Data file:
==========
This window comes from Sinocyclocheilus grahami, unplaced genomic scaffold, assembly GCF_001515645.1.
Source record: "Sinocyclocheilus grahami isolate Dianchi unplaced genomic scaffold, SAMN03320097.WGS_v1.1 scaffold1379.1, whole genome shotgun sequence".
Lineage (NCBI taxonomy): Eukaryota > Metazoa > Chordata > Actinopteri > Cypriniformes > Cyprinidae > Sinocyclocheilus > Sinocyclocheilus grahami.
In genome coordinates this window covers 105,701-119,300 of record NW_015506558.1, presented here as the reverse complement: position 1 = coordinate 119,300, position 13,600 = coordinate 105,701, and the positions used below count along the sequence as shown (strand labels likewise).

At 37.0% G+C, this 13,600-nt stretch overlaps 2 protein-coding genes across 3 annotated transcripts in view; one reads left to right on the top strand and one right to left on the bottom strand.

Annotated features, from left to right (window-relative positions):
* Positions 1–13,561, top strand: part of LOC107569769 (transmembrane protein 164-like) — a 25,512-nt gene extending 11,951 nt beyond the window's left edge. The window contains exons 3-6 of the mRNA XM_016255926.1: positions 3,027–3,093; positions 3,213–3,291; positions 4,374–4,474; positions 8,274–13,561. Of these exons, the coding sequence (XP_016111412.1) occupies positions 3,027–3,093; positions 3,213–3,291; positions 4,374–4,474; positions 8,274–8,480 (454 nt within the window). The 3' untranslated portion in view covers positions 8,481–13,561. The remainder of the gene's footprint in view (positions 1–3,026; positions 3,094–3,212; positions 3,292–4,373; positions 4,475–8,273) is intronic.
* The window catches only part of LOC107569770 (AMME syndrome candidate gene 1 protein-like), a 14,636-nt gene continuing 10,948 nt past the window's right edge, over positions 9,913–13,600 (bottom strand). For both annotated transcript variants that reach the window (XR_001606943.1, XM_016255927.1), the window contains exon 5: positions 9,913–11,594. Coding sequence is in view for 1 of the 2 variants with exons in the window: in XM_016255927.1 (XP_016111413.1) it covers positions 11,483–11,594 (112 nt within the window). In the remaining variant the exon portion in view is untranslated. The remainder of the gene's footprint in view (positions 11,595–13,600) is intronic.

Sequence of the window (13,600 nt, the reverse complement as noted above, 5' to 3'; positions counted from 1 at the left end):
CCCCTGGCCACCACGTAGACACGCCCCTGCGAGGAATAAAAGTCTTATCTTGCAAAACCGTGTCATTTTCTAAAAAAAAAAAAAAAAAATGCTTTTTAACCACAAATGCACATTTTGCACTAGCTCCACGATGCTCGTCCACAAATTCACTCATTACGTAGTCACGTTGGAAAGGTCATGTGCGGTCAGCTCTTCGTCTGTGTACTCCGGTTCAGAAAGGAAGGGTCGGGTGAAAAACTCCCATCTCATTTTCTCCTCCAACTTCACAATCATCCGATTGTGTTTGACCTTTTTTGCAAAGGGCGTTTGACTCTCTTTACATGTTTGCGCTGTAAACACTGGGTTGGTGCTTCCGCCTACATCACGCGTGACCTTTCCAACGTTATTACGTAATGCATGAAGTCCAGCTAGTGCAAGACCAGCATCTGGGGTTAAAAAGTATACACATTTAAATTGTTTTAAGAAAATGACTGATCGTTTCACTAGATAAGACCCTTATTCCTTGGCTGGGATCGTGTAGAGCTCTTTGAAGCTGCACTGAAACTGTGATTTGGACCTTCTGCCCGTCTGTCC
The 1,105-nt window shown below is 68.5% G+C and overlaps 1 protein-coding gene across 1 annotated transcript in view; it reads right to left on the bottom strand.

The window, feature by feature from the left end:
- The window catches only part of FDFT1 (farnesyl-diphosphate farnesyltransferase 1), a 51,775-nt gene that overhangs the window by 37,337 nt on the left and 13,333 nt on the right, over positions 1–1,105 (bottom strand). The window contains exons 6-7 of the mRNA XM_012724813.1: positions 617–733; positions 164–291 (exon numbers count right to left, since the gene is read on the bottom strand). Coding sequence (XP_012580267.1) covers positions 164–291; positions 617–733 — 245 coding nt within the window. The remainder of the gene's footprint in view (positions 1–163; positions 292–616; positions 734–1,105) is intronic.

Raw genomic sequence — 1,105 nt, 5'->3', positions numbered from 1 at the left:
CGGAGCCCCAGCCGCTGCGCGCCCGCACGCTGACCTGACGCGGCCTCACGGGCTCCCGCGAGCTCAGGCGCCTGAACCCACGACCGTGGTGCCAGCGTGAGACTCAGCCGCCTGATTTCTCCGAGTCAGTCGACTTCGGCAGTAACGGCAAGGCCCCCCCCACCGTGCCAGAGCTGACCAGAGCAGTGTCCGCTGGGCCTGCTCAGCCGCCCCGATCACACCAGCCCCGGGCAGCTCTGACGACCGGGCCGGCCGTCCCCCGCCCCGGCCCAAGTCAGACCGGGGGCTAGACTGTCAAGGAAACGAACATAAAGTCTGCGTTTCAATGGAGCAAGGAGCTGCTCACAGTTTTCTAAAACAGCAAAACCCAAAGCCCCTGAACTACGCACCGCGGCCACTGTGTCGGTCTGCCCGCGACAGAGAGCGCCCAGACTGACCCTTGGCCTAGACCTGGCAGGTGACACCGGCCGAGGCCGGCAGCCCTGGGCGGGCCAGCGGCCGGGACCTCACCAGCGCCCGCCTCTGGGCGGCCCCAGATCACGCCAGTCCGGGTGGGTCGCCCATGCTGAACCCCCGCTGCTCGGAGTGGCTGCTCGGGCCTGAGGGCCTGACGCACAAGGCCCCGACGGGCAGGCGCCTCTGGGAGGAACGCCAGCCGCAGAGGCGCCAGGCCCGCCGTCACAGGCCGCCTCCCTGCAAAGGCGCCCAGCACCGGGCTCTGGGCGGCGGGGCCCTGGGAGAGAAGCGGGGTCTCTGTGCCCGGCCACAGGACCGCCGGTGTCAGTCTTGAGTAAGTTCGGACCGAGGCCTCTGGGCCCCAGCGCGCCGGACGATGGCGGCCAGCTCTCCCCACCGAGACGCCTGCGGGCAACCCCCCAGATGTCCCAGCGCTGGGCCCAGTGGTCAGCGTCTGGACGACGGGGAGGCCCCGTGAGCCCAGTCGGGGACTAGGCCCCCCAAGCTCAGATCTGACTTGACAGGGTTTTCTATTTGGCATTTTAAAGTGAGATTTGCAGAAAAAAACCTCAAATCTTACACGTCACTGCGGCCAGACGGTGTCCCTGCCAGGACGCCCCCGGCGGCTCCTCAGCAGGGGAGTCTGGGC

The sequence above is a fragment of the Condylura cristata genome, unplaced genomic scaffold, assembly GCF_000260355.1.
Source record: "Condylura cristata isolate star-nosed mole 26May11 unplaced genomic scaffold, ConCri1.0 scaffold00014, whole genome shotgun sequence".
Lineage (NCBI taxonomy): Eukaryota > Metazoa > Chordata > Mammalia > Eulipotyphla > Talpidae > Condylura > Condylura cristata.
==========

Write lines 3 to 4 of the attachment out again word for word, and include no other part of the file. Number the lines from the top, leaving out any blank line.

Lineage (NCBI taxonomy): Eukaryota > Metazoa > Chordata > Actinopteri > Cypriniformes > Cyprinidae > Sinocyclocheilus > Sinocyclocheilus grahami.
In genome coordinates this window covers 105,701-119,300 of record NW_015506558.1, presented here as the reverse complement: position 1 = coordinate 119,300, position 13,600 = coordinate 105,701, and the positions used below count along the sequence as shown (strand labels likewise).